Medicinal Chemistry and Toxicology
syllabus for first two weeks:
Update for September 14: Room
numbers have been added to the weekly schedule. Note that the Monday
start time has been moved to 10 AM!
Update for August 13:
The daily schedule listed below is correct. Some texts have been chosen:
Foye's Principles of
Medicinal Chemistry 5th ed., by Williams, Lemke, &
Foye, published by Lippincott Williams and Wilkens 2002
Studying a Study and Testing
a Test: How to Read the Medical Evidence 5th ed. by Richard
Riegelman published by Lippincott Williams and Wilkens 2004
The Discovery of Insulin
by Michael Bliss University Of Chicago Press; Reprint edition (October
0226058980 Any printing of this should be fine This will be the
first seminar book
Dreams by John Hoberman
University of California Press 2005 ISBN:
On you bookshelf you should also have a fairly current organic chem
text and a biochemistry -cell biology reference.
We will probably also do 1-2 of the recent critiques of the drug
industry. I am still undecided and am reading through the following
three: Powerful Medicines by
Jerry Alvorn, The Truth
About Drug Companies by Marica Angell, and Overdose by Jay Cohen. Each
is slightly different but there is also a lot of overlap. I'll let you
know when I decide.
INFORMATION AS OF MAY 23 2005
Medicinal Chemistry and Toxicology: Information for Academic Fair May
Faculty: James Neitzel, Lab I room 1022, 867-6463,
Enrollment options: 16 or 12 credits. (The 16 credit option includes a
laboratory component. The 12 credit option does not.)
Course Equivalencies likely given in medicinal chemistry, toxicology,
Required Student Preparation: Jr/Sr status, completion of at least 2
quarters organic chemistry, 2 quarters biochemistry, some molecular or
cell biology useful.
Texts: Have not yet been finalized. Will include medicinal chem text,
biostatistics, and possibly a toxicology text. You should have access
organic chemistry and biochemistry texts.
This program will examine the interactions between chemicals and
animals, particularly focusing on events at the cellular and molecular
level. A major emphasis will be on common cellular signaling pathways
altered by drug action. In addition, the importance of
structure-function relationships in examining the biological activity
of chemicals will be a common theme. Mathematical models for the
absorption, distribution, and elimination of pharmaceuticals will be
Toxic reactions to drugs and other chemicals will be examined, and the
biochemical mechanisms for the transformation and elimination of
foreign compounds will be covered. Current trends in research that are
allowing rapid drug discovery and testing will be included. The
statistical methods used to examine biomedical hypotheses will be
taught to assist in the understanding of primary research papers in
this field. Finally, historical case studies on the discovery,
development and regulation of selected drugs will be studied. Program
time will include lectures, seminars, laboratories, and student
presentations. This is an upper division program assuming students have
completed organic chemistry and biochemistry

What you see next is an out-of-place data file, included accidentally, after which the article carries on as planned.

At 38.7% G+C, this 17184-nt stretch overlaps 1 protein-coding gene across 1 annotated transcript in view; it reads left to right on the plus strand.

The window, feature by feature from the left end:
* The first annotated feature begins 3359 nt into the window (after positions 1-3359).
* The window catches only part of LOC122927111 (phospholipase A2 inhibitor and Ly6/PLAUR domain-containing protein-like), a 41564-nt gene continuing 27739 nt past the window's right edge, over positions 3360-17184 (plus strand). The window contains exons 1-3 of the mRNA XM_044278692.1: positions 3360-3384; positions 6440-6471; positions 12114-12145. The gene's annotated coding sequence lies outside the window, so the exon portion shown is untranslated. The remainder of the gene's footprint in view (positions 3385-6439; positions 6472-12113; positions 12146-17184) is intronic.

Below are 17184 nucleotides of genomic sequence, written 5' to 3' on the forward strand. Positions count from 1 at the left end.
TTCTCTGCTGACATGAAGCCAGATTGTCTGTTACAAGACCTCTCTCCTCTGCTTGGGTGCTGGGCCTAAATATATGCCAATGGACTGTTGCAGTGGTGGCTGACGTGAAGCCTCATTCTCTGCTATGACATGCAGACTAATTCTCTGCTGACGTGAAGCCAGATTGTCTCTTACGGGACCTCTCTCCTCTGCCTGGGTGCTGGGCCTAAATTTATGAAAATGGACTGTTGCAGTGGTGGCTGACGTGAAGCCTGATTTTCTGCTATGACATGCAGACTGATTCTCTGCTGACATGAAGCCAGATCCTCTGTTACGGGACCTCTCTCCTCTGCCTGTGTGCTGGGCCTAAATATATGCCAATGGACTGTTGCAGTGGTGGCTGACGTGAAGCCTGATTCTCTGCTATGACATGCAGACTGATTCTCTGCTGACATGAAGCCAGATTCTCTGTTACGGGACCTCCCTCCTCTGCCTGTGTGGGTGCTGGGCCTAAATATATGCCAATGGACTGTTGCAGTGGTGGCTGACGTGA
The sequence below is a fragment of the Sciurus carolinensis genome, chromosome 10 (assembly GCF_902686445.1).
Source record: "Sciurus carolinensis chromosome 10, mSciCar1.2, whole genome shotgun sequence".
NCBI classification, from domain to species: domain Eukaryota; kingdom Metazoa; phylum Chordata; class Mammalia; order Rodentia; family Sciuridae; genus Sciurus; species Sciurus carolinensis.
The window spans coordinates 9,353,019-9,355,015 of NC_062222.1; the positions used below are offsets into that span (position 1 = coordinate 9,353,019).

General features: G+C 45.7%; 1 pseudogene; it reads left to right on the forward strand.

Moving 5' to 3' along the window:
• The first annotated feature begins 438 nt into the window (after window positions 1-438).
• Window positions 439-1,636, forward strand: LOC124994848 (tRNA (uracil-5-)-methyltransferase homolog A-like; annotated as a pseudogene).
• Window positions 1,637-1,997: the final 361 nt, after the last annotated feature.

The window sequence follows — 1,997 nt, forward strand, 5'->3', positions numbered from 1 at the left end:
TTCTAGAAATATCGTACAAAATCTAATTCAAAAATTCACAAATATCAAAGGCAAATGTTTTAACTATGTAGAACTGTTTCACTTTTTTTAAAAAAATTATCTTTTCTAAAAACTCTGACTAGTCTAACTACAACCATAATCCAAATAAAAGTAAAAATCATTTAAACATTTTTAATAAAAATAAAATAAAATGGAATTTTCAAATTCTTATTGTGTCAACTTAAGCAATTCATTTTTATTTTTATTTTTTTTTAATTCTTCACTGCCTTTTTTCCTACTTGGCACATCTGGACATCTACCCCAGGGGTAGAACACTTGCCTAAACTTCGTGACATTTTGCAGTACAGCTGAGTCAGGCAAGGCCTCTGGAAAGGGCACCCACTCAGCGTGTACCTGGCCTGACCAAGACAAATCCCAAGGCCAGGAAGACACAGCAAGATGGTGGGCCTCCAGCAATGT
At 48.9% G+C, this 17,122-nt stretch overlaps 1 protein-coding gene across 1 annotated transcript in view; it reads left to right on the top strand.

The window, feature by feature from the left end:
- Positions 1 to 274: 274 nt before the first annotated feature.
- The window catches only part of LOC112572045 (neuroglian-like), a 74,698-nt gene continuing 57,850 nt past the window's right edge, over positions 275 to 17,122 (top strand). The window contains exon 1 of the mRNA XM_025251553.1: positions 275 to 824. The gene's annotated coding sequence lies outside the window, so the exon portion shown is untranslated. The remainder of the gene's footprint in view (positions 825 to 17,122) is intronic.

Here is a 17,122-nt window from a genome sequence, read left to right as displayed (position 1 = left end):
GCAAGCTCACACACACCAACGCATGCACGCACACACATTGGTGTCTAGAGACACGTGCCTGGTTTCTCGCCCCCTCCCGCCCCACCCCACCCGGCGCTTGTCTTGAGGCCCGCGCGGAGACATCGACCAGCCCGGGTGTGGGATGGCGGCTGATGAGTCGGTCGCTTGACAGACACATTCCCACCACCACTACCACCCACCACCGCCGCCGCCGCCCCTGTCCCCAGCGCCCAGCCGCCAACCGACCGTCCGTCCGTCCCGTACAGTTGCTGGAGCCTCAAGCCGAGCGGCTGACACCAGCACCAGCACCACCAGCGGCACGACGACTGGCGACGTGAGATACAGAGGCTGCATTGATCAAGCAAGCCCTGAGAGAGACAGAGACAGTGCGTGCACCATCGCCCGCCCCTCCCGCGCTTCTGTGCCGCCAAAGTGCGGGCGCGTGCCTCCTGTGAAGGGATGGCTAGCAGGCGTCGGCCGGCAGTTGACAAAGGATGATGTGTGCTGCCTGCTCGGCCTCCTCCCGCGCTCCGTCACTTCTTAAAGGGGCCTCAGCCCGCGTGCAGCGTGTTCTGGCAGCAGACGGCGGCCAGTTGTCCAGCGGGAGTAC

Proposed Weekly Schedule:
Lecture/Workshop Seminar 2 E2107
Monday: 1-3 Computer Lab Lab 2
Tuesday: 10-12 Seminar; 1-3 Workshop Lab 1, 1040
Wednesday: 9-12 Lecture/Workshop Lab
Friday: 9-12, 1-4: Laboratory Lab
1, 2040/2046 (In addition, students will need to use
other time for instrument instruction.) Also, at least one all-program
Friday field trip (medicinal herb garden, biotech company.)
Proposed topics to be covered:
Effects of physical properties of chemicals (solubility, partition
coefficients, acid/base) on their biological effects.
Structure-activity relationships (configuration, conformation, polarity)
Adsorption, distribution, metabolism and excretion of xenobiotic
Mechanisms for toxicity (acute, carcinogenesis, developmental, genetic)
Endocrinology and physiology as needed
Historical origins and key experiments in the development of ideas
about drugs and toxins
Statistical methods commonly used in biomedical research, as used in
examples drawn from primary literature.
Current topics in drug development and toxicology, production
processes, economic/political linkages, regulations.
Examples of planned class case studies:
Pain control (opiates, NSAIDS, selective COX inhibitors)
Adrenergic/cholinergic receptors and autonomic nervous system
Antiviral and antiparasitic compounds
Steroid hormones, oral contraception, estrogen mimics
Validation and interpretation of drug screen results.
Each student will also research and present an individual case study on
a particular compound.
What will be done in the lab portion?
1. More advanced use of GC-MS. New topics would include sample prep and
cleanup from complex matrices, (esp. solid phase microextraction),
derivatization, quantitative methods, selective ion mode.
2. Measurement of drug affinity to a serum protein.
3. Conversion of organic compounds by an enzyme system (cytochrome P450
oxidation or monoamine oxidase) commonly seen in biotransformation
4. Simple toxicology model system (brine shrimp/bacteria) or Ames test
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Last modified: 23 May 05